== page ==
VX Nerve Agent Killed Kim Jong-Nam. How Does It Work?

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Initial reports suggest that Kim Jong-Nam, the estranged half-brother of North Korean dictator Kim Jong-Un, was murdered with VX, a type of agent used in chemical warfare. What is it, and how does it work?

VX is an organophosphate, a generic name for any molecular compound that contains carbon and phosphate (i.e., ions made of phosphorus and oxygen atoms). Organophosphates are found everywhere. Life-giving molecules like DNA are organophosphates, but so are some pesticides and nerve agents. Given the structure of VX (which includes a sulfur atom), it is more specifically a phosphonothioate. (See image on right.)

VX can either be inhaled or absorbed. A single drop on the skin can be lethal because it is one of the most toxic chemical warfare agents known. The lethal dose (specifically, a measure called the LD50) may be as tiny as 0.04 mg/kg, according to a report prepared for the National Academies. A 70-kg man, therefore, could be killed by as little as 2.8 mg of VX. (For comparison, the lethal dose of fentanyl, the compound blamed for the opioid overdose epidemic, is about 3 mg.)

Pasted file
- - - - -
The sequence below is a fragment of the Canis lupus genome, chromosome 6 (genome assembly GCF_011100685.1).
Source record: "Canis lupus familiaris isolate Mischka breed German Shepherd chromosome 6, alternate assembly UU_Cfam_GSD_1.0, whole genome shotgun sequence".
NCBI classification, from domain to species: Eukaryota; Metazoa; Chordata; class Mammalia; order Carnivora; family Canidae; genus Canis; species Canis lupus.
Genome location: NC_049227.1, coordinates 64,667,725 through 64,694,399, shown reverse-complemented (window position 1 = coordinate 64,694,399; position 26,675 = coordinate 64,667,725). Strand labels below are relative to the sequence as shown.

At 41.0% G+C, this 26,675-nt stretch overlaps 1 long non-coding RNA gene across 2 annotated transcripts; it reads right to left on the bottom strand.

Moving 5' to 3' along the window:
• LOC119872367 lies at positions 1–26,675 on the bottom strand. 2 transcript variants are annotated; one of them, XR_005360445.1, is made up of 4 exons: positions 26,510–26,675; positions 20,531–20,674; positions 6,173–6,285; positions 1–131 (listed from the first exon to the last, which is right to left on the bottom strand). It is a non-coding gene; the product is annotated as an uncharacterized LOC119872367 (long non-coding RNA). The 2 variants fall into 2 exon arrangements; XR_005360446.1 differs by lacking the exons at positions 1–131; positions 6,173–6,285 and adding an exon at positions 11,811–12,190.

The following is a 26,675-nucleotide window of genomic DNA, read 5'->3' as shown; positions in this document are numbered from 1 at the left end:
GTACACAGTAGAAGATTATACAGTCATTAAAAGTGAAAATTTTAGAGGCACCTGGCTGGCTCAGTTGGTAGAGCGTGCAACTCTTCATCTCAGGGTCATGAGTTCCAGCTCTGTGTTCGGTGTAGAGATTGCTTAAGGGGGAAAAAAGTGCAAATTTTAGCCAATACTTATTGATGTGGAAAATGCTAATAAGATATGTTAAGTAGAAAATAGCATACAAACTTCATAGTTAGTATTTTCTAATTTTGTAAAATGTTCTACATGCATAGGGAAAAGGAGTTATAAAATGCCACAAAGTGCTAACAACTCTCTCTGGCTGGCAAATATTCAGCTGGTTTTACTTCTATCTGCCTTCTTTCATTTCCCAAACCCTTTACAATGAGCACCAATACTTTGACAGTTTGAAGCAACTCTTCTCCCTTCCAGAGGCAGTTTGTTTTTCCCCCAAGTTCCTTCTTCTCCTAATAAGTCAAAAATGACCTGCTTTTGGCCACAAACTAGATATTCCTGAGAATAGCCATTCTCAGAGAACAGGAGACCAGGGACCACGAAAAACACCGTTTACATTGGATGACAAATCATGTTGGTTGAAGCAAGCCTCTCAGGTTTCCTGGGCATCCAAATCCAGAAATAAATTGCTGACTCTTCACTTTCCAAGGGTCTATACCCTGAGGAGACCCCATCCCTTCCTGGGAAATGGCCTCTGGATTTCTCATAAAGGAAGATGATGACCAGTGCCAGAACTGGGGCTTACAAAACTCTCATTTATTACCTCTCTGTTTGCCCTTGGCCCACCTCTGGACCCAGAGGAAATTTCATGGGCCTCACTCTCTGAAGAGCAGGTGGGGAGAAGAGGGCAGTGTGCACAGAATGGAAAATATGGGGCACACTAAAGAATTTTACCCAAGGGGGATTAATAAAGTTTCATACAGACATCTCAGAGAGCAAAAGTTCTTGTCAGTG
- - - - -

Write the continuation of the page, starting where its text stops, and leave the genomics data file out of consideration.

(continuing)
The woman who is thought to have poisoned Kim Jong-Nam is quite lucky to be alive. A video depicts her shoving her hands into Mr. Kim's face. She must be wearing gloves or some sort of skin protection. Similarly, the people who came into contact with Mr. Kim following his exposure are also lucky to escape the incident unharmed.

How VX Works

VX kills because it is a nerve agent. Specifically, it interferes with an important neurotransmitter called acetylcholine. During normal physiological processes, nerve signals are transmitted from one neuron to another. When the signal reaches the end of the transmitting neuron, the cell releases acetylcholine, which then attaches to receptors on receiving neurons. After its work is finished, an enzyme called acetylcholinesterase recycles the acetylcholine. (See below.)

The recycling (i.e., chemical breakdown) of acetylcholine is vitally important. If acetylcholine persists, very bad things happen, such as vomiting, diarrhea, seizures, and paralysis. Respiratory failure is the likely cause of death. 

Molecular Mechanism of VX

VX works, in part, because it is very similar in molecular structure to acetylcholine. (See below.)

Source: Purdue University

VX attacks the enzyme acetylcholinesterase. The phosphorus atom binds to the enzyme and doesn't let go, destroying it. The enzyme is no longer able to function. Acetylcholine builds up, causing the symptoms described above. 

An Antidote to VX

Atropine is an antidote to poisoning with VX. However, it must be administered quickly. Since VX poisoning is very uncommon, it is not likely any medical professional would have been able to identify the problem to act fast enough to save Mr. Kim. Of course, that was precisely Kim Jong-Un's intention.